Structural or Cultural Pathways to Innovative Change? Faculty and Shared Governance in the Liberal Arts College
by Jarrett B. Warshaw & Erin B. Ciarimboli - 2020
Background: Popular commentary portrays private liberal arts colleges (LACs) as ensnared within a “death spiral” due to unprecedented enrollment and financial challenges. But, in contrast to ominous predictions, recent evidence suggests strong levels of innovative activity and resilience in the sector, as reflected in the creation and adoption of methods, approaches, and configurations new to these campuses. In periods of rapid change and transition, LAC stakeholders are likely to seek research on how different change-centered strategies enhance or constrain the faculty role and the relationship between shared governance and innovation.
Purpose: This study focuses on how faculty engage with administrative leaders and professional staff in academic innovation and decision making in LACs. It applies competing theoretical perspectives—the structural-bureaucratic and cultural lenses of analysis—to determine which one best captures the changes taking place on these campuses and to assay broader outcomes associated with using one approach over another.
Participants: The 43 research participants in this study encompassed faculty members (49%), senior-level administrators (21%), trustees (7%), and professional staff (23%).
Research Design: This study employed an embedded case study design that was replicated across three LACs, whose innovative activity was on par with national averages in the sector.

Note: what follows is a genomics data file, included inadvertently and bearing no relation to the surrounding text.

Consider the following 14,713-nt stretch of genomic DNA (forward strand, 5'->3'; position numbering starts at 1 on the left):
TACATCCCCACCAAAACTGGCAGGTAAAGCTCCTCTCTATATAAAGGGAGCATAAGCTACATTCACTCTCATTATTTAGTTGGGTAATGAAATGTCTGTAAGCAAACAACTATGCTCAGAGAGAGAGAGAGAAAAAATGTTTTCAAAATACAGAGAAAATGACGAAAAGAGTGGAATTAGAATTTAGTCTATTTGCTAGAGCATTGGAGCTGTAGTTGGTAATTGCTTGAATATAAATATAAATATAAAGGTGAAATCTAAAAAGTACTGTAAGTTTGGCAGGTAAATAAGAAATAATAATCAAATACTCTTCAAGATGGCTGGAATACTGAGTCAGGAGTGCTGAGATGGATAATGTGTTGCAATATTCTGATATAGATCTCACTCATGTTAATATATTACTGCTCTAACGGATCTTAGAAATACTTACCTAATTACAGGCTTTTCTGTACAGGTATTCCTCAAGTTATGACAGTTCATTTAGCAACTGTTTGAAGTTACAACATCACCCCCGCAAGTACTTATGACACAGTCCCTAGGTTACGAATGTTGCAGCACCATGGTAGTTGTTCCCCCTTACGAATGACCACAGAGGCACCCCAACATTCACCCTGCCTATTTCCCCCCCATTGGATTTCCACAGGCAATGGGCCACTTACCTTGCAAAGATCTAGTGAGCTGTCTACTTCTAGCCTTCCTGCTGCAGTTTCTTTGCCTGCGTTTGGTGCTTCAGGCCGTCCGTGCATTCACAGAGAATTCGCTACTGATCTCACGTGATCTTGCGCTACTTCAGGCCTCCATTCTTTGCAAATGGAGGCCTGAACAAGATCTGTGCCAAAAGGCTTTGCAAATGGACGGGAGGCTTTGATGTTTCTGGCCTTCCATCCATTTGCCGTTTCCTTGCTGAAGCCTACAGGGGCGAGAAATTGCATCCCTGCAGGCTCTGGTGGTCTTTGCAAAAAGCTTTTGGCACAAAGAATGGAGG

Data Collection and Analysis: Site visits were conducted at each LAC, during which individual interviews were conducted, documentary materials were collected, and field notes were recorded. The analysis included an application of process, values, and pattern coding to examine the relative fit of the structural-bureaucratic and cultural accounts.
Findings/Results: The results indicated that the faculty role largely concentrated on contributing content and operationalizing details of academic innovation. Although emerging forms of shared governance were carefully designed, they had tenuous connections to the overall innovative capacity of faculty and their campuses.
Conclusions/Recommendations: The value of the cultural lens of analysis lies in its ability to account for the ways in which interactions and communication among faculty and stakeholders enhances or constrains academic innovation. A cultural perspective also illuminates three broader patterns from the cases to explain (1) the increasing fragmentation between administrators and faculty and within the professoriate, (2) the compartmentalization of academic work vis-à-vis the “unbundling” of faculty roles, and (3) the failure of purely structural recourses to produce innovative change. Because innovation in LACs matters for strategic differentiation and for the contributions of private higher education to the postsecondary system, broader implications for research and policy are discussed.
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